Continuous improvement of the school counseling program cannot be achieved without evaluating the efficacy and impact of the program on learner outcomes, program quality, counselor practice and the health of the school community. The CBA utilizes two types of evaluation:

  • “Program Component Evaluation” examines the efficacy and impact of specific components, interventions and activities (e.g., a specific intervention conducted with a group of students, learner outcomes associated with a specific curriculum activity or unit of activities, the efficiency of responsive services, the effectiveness of professional development opportunities). The impacts evaluated are generally short-term and are intended to improve a particular aspect of the program. Program component evaluation should be ongoing and focus on those areas in the greatest need of improvement.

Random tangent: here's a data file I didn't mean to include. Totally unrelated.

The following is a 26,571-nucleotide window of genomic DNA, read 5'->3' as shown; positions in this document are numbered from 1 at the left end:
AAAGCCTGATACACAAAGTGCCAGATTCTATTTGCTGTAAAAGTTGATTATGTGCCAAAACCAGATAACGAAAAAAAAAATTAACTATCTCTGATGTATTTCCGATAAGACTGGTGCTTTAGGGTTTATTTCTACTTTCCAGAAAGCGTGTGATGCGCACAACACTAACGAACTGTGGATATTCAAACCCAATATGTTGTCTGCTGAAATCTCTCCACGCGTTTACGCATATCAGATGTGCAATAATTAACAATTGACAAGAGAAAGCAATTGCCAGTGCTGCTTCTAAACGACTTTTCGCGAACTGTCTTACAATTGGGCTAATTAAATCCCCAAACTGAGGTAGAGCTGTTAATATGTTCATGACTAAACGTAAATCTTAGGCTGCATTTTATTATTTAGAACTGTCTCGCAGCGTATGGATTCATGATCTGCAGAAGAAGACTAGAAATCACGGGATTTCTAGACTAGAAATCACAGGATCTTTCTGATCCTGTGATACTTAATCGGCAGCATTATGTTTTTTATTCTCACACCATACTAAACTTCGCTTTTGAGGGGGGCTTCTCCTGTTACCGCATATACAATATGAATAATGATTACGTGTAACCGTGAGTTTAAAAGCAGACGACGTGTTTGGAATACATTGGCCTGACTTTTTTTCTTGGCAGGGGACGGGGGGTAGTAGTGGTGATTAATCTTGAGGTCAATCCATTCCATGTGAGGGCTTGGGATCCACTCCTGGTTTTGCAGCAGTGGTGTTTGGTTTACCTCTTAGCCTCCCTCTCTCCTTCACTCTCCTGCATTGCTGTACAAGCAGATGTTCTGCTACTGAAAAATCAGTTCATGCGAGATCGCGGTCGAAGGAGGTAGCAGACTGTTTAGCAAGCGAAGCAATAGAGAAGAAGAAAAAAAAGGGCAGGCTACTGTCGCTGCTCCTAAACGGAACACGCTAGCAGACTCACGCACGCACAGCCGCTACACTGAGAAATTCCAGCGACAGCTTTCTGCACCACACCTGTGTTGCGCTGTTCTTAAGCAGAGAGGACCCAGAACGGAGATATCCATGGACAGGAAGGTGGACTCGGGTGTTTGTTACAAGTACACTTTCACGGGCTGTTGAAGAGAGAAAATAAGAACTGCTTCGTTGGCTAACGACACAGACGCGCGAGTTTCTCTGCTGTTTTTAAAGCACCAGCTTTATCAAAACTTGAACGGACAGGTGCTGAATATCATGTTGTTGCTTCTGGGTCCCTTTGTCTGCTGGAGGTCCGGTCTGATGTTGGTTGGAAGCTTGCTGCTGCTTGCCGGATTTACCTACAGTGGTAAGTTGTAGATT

• “Whole Program Evaluation” examines the efficacy and impact of the entire school counseling program and all of its parts. This type of evaluation is conducted every five-to-seven years and is intended to ascertain what long-term changes need to occur for the program to improve.

This module provides protocols and templates to help you conduct the type of evaluation that matches your needs. The results of the evaluation are used to develop and document a comprehensive plan for improvement.

More information on evaluating a CBA can be accessed at this link:

Counselor Focused Professional Development Modules

School Counselor Performance Evaluation